The broadcast license did not come easily: it was under consideration for over four years, and entailed considerable lobbying by Nepali journalists and civil society groups. At the forefront in this quest was the Nepal Forum of Environmental Journalists (NEFEJ), a non-governmental organisation and a collective of journalists strongly committed to sustainable development, human rights and media freedom.
The senior and highly respected Nepali journalist Bharat Koirala provided advice and leadership for setting up RS, which was cited when he was awarded the Ramon Magsaysay Award — ‘Asia’s Nobel Prize’ — in 2002.
As a long-standing partner of NEFEJ, we have had the opportunity to observe the evolution of RS from humble beginnings to what it is today. Remarkably, NEFEJ colleagues had laid the groundwork for the radio station in anticipation of the license: the hardware, manpower and institutional framework were ready to go on the air soon after official sanction. Beginning with an initial two hours of broadcasts, RS gradually increased its transmissions, providing a mix of music, news and current affairs, sports and cultural entertainment to the Kathmandu city and valley — home to nearly 2 million people. While broadcasting primarily in Nepali, it also carries programming in minority languages and English. In recent years, RS has also rebroadcast selected programmes from BBC World Service Nepali transmissions.
RS blazed a new trail in broadcasting in Nepal, and in its wake a large number of commercial FM stations and other community broadcasting stations have been set up. The Kathmandu valley’s hills are alive with a cacophony of voices, offering the people a greater choice than ever before. Across Nepal, RS has inspired a plethora of community-owned, community-based radio stations, who are enjoying different degrees of success. RS has also trained a significant number of radio professionals – from announcers and producers to technicians – some of who have moved on to employment with other channels. This commitment to capacity building continues.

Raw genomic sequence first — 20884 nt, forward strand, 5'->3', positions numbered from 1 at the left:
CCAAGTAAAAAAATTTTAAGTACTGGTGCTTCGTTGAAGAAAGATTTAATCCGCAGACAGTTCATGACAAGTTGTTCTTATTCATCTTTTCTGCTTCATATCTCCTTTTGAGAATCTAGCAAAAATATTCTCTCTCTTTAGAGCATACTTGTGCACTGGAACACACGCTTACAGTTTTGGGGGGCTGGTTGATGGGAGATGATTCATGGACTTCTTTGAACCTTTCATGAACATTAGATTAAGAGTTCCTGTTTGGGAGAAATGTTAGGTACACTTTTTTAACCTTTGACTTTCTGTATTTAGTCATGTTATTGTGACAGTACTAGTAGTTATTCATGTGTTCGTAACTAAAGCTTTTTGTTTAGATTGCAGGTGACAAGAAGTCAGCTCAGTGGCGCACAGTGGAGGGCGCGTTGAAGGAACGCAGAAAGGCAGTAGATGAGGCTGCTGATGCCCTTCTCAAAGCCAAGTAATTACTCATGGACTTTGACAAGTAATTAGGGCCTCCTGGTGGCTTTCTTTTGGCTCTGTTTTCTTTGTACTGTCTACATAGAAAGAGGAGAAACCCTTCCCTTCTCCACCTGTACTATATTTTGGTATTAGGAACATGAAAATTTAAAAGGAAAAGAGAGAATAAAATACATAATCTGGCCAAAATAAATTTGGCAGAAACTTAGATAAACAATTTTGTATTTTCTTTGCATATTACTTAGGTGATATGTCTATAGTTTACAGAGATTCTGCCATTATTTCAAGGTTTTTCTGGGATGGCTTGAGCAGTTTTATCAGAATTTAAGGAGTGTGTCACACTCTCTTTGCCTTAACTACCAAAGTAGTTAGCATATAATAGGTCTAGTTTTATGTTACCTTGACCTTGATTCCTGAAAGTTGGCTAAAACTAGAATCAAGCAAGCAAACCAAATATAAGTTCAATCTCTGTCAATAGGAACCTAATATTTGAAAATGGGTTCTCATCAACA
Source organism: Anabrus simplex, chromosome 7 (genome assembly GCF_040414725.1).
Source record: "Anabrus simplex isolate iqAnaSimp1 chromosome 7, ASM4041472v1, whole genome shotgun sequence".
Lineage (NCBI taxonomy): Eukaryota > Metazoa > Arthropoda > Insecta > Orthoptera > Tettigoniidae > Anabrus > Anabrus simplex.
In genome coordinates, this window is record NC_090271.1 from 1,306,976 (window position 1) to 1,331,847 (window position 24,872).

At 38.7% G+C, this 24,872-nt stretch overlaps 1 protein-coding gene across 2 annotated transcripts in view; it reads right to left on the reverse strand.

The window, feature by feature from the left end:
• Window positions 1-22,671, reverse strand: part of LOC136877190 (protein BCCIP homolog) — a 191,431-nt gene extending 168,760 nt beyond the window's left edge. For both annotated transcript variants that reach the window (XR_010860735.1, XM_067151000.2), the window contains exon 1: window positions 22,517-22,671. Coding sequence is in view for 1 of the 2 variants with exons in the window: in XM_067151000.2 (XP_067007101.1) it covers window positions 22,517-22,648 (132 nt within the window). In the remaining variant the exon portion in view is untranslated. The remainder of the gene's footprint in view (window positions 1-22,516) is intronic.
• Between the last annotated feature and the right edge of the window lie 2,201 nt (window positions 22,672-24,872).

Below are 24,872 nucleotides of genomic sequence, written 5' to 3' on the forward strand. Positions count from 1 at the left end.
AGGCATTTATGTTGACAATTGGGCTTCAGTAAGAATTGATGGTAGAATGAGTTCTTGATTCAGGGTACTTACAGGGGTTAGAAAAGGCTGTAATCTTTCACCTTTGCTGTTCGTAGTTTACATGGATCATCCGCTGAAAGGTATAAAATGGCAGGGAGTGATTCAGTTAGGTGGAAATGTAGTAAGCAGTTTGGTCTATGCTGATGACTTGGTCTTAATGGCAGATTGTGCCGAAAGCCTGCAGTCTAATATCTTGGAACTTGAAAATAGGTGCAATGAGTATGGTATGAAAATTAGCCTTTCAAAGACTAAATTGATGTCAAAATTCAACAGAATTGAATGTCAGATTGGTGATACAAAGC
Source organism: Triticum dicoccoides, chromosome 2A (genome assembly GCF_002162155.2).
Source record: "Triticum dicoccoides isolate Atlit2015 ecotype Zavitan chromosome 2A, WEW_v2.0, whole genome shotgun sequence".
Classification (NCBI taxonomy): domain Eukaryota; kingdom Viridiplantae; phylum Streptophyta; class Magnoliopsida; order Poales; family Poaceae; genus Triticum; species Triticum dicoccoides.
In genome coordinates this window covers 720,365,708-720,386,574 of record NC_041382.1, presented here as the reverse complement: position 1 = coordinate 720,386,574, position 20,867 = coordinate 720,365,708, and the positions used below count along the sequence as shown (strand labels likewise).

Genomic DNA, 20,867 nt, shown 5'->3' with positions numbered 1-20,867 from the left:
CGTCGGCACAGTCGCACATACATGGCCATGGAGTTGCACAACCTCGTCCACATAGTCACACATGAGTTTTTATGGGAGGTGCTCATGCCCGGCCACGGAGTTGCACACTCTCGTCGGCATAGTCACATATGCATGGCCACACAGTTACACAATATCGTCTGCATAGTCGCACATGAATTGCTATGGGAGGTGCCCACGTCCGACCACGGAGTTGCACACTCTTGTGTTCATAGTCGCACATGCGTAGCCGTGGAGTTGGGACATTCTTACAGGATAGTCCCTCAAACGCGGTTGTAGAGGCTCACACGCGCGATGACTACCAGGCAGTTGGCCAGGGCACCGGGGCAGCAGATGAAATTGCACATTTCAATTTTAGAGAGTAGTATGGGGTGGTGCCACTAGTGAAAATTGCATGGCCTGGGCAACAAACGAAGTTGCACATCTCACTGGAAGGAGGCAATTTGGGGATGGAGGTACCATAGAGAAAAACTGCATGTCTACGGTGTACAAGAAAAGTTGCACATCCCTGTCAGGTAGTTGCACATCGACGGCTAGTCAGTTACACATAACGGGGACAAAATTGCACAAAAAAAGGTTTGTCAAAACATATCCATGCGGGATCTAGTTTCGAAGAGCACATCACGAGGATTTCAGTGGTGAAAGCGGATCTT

In today’s multi-channel environment, RS retains its strong commitment to the public interest, good journalism and high production values. Among others, the following distinguishes this station:
• RS increases people’s participation in debating important day-to-day issues that directly affect their lives and jobs. Roaming producers talk to not just city dwellers but to people living in the most remote areas of Kathmandu.
• RS serves as a people’s forum to examine the merits and demerits of various development policies, efforts and approaches in Nepal, undertaken by government, development donors, civil society and others.
• RS has played its part to bridge Nepal’s digital divide. Suchana Prabidhi dot com (meaning ‘Information technology dot com’) is a popular programme that browses the Internet live on radio, connecting the unconnected radio listeners with information available online.